Pedagogy of the Oppressed, or the Colonizer?!
I usually take the Israeli harassment with a sense of humor. After all, they are the occupation. They will not be normal if they treat us well. And somehow treating us well is not something I like to happen because it makes me subconsciously normalize with their existence.
For instance, in the airport, I voluntarily offer my striptease services. I make jokes about the body check. I walk with them through all the security mazes like a princess with her security guards.
On the checkpoints, depending on the severity of the checkpoint, I wear a grave face on Qalandia, and I could be easily provoked actually, but at Ze’ayyem, it became more of a game of psychological body language. I just drive by like an Israeli, and it works …
So many stories of playing around checkpoints and security checks. Somehow adapting rather than getting mad and furious. And thankfully, there will always be an Israeli who will pop up to remind me that we are under occupation.
But there is a limit to what I can take for security measures. It is only Israelis in this country who are allowed to harass me, because, again and again, Israel is a state that is occupying me, and that is what occupation system does.
I could also understand that Palestinian police or security system may adopt such measures, it is part of the pedagogy of the oppressed mentality; to regenerate what the oppressor did to the oppressed until the oppressed comes to his own means of understanding to what kind of system and behavior he wants to choose for himself.
But, why do liberated, UN occupying countries in my homeland need to adopt the same measure of behavior? It is not about what security procedure is. It is evident. It is about the attitude of dehumanization that is adopted. Countries that have their missions here to serve their interests with us. Regardless if those interests take the shape of grants or developmental projects. In the end, they are serving their own agenda of interest, not ours. And apparently, they don’t get yet, that we understand that.
I always wonder, why under the name of humanitarian aid and all that money that is pumped under the name of Palestinian support, we “ the under-privileged” “ oppressed” “ poor” have to apply for visas (of course I know they are afraid that we immigrate to their prosperous countries) and pay. When the Israeli (who also may be willing to migrate to their prosperous country) doesn’t need a visa. And the money issue. Each time we have to travel and spend our money in those countries we pay them money to GRANT us entry for the date of stay. If someone wants to visit six times a year, he would need to pay 600 euro +, and of course, I wouldn’t think of more travels because he would need to apply two weeks in advance, and probably plan a month before. So an average Palestinian who wishes to be a traveler can do this maximum six times a year. But of course, why would a weak occupied deprived, underprivileged Palestinian need to travel?? Of course, those who travel, have access to long-term visas and most likely free, because there is a category of, privileged underprivileged Palestinians that are blessed with the West’s acceptance (because they bring business to them).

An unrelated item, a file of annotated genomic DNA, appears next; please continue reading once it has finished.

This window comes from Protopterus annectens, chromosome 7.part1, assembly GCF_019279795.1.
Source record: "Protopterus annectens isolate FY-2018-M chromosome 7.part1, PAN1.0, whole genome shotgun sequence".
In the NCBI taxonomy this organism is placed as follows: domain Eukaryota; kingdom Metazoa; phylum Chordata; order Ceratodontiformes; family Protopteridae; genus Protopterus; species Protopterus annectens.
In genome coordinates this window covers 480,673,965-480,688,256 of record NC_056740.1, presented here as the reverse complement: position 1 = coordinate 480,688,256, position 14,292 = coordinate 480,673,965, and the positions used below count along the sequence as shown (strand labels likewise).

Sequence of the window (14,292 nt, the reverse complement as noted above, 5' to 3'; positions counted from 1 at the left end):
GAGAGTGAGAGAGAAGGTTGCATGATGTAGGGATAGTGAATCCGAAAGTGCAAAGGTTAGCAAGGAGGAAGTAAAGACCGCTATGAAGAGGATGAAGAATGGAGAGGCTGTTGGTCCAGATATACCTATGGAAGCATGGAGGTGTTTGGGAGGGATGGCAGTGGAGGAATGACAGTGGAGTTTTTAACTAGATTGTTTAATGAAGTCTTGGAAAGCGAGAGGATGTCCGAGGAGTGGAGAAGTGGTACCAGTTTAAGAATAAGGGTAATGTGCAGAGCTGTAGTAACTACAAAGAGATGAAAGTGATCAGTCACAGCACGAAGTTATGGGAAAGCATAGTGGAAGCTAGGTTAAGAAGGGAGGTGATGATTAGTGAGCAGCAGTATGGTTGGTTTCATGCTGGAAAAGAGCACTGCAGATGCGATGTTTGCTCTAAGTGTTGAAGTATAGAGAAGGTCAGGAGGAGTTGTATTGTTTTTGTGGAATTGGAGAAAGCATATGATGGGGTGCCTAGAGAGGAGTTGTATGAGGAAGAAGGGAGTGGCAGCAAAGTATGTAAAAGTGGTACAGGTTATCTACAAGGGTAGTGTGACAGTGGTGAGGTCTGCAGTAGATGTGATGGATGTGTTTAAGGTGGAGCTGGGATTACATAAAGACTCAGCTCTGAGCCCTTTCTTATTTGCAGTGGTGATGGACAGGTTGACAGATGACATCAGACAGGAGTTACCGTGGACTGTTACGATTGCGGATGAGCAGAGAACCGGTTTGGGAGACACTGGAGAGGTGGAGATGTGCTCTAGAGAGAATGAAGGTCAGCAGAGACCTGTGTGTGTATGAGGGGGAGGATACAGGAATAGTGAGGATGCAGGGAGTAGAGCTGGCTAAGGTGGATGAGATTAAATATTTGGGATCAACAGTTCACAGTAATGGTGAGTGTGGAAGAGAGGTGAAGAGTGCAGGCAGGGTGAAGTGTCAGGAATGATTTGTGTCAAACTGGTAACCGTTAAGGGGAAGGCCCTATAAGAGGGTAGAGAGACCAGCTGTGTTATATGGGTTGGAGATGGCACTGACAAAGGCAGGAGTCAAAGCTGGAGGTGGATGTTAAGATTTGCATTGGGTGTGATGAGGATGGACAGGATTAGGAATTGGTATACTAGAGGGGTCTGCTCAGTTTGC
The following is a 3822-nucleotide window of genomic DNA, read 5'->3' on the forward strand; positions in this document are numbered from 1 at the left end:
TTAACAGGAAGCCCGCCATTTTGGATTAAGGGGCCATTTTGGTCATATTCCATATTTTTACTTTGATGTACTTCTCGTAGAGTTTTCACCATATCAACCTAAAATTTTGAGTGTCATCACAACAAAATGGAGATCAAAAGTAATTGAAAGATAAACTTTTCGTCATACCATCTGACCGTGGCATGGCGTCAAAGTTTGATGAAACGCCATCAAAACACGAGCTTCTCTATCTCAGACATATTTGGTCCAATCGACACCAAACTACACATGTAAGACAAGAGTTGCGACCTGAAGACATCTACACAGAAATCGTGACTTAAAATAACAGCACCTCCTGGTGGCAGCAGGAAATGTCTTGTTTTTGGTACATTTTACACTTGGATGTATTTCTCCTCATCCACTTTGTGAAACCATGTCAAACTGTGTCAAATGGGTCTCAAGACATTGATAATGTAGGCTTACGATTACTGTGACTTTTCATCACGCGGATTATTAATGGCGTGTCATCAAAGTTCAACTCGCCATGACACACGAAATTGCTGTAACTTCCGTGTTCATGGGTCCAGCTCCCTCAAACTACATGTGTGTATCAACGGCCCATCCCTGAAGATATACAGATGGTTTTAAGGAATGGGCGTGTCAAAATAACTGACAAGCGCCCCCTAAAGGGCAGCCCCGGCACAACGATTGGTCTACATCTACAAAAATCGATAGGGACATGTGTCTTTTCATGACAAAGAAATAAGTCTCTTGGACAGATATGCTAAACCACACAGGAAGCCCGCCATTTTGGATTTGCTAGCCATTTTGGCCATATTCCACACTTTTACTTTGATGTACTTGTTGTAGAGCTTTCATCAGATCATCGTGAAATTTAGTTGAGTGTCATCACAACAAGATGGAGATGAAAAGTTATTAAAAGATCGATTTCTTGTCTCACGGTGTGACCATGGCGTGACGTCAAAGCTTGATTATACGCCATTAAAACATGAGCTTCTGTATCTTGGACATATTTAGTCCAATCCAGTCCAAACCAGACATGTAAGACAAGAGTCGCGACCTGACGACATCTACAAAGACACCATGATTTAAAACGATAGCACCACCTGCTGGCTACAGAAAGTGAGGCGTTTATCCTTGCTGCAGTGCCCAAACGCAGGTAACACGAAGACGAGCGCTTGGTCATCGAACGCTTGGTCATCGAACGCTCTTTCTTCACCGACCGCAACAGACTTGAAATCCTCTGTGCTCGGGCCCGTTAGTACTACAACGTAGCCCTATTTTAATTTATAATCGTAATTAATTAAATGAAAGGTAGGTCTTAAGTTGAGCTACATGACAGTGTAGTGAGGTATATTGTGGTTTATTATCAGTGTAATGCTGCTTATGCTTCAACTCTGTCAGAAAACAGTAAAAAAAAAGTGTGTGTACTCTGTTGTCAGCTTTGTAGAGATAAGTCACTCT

Why am I saying all this? I feel being inside another state of mental hallucination!!
It was some days ago, that I was invited with my colleagues of the program, that is run by a German University, and Blessed by the Ministry of Foreign Affairs (and paid for it too) to the German Representative Office in Ramallah to congratulate us for our scholarships and to hand us the grant that included cash and laptops. Very generous and appreciated of course from our side. And the Cultural Attaché’ kindly and generously invited us for lunch later.